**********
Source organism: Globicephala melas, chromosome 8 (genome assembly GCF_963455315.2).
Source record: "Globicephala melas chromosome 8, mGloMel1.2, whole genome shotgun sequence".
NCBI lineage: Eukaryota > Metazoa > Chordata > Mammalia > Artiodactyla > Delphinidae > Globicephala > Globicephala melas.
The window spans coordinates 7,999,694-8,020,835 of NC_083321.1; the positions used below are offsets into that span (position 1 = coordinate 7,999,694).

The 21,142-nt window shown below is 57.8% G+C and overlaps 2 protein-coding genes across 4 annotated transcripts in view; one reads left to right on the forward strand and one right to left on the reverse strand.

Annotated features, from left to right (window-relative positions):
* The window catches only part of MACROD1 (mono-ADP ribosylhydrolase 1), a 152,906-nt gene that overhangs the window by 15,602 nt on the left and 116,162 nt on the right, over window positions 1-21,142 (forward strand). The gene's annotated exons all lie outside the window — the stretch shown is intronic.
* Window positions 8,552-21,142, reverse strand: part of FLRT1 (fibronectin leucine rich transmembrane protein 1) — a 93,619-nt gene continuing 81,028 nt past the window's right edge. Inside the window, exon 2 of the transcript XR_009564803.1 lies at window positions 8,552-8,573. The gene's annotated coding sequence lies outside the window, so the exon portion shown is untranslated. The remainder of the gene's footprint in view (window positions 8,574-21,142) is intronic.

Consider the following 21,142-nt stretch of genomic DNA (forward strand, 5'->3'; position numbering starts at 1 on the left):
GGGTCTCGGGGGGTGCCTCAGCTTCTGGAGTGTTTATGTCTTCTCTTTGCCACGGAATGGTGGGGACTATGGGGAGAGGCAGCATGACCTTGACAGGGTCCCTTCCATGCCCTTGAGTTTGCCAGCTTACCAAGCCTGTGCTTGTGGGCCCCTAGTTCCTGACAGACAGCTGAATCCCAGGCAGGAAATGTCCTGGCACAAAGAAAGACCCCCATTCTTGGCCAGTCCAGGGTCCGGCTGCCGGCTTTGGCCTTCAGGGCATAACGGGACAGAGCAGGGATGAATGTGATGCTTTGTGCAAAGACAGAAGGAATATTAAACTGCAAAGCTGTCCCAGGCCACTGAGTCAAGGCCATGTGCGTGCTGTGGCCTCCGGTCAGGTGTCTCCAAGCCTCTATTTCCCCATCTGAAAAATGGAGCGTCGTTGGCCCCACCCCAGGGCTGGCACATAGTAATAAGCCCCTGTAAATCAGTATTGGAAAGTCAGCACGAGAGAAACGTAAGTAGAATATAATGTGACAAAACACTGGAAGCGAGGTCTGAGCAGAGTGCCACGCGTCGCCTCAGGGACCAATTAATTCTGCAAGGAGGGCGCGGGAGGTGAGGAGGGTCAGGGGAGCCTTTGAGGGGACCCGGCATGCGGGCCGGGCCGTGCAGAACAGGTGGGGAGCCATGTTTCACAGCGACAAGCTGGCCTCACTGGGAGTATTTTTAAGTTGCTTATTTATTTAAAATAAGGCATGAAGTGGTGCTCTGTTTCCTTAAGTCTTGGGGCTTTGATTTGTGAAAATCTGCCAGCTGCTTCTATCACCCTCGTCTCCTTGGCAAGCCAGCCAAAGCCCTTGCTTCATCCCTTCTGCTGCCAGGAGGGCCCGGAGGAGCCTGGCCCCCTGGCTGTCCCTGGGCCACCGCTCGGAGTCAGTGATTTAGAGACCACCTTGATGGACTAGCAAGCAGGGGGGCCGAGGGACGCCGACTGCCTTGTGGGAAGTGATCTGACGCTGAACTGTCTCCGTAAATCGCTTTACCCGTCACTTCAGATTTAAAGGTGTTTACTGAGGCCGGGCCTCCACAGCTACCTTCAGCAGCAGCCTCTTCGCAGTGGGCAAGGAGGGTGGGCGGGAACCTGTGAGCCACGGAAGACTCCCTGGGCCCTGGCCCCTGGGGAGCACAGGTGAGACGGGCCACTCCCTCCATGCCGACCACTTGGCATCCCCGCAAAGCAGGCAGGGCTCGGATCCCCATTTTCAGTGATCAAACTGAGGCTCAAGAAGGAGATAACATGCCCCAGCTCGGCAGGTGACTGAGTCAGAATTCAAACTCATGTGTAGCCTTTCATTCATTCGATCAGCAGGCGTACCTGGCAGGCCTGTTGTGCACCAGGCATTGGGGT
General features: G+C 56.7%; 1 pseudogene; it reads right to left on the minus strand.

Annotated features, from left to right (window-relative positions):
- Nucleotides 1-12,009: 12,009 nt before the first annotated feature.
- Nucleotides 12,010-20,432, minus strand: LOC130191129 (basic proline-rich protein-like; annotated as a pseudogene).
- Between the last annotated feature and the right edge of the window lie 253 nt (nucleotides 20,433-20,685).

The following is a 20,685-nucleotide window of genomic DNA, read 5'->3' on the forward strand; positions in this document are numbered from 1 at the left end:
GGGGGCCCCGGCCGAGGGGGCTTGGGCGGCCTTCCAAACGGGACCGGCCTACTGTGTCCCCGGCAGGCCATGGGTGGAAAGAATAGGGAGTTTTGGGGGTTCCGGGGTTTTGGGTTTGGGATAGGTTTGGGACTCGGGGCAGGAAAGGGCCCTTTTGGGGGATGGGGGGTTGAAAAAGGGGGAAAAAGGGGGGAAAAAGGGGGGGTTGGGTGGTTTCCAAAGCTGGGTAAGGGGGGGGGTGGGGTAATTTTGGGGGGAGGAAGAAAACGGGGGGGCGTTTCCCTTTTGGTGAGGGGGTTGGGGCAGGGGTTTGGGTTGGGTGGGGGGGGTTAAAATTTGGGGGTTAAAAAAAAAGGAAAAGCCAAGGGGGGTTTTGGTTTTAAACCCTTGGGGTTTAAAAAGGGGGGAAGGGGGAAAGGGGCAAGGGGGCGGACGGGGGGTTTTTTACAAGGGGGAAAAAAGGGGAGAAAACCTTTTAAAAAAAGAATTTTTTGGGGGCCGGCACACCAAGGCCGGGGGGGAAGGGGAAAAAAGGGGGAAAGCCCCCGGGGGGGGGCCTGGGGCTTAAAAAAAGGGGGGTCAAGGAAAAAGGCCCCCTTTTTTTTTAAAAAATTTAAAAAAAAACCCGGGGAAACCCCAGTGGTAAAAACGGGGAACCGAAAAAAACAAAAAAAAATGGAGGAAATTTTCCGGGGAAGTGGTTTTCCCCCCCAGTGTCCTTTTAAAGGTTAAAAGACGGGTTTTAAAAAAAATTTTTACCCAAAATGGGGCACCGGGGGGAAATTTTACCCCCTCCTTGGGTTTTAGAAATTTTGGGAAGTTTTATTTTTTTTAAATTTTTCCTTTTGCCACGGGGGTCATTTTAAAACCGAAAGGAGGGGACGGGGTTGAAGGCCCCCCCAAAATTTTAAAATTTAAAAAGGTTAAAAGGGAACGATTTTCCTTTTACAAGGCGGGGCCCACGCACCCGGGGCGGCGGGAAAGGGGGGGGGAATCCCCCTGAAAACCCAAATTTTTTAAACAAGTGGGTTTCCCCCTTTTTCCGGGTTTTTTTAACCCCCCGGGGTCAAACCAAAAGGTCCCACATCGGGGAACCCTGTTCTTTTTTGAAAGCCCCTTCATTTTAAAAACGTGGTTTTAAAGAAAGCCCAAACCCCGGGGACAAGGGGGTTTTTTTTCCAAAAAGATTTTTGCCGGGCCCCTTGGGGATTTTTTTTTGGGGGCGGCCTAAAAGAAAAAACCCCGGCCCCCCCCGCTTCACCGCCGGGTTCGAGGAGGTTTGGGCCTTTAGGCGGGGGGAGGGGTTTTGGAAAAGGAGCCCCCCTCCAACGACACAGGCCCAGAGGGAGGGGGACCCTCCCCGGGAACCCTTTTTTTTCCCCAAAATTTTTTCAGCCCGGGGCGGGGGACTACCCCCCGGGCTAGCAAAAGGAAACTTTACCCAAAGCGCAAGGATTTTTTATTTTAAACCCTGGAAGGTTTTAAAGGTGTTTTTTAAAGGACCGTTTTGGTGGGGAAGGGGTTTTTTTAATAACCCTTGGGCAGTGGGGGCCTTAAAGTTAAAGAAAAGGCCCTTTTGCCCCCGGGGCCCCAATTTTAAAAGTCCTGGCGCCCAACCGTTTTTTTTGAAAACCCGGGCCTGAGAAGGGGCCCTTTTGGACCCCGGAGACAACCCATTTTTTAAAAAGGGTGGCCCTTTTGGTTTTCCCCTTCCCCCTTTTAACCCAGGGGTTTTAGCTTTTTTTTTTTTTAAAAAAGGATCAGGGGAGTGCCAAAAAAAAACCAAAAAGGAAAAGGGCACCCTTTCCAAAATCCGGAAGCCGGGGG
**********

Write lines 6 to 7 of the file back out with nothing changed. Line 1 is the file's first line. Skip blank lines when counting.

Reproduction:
Annotated features, from left to right (window-relative positions):
* The window catches only part of MACROD1 (mono-ADP ribosylhydrolase 1), a 152,906-nt gene that overhangs the window by 15,602 nt on the left and 116,162 nt on the right, over window positions 1-21,142 (forward strand). The gene's annotated exons all lie outside the window — the stretch shown is intronic.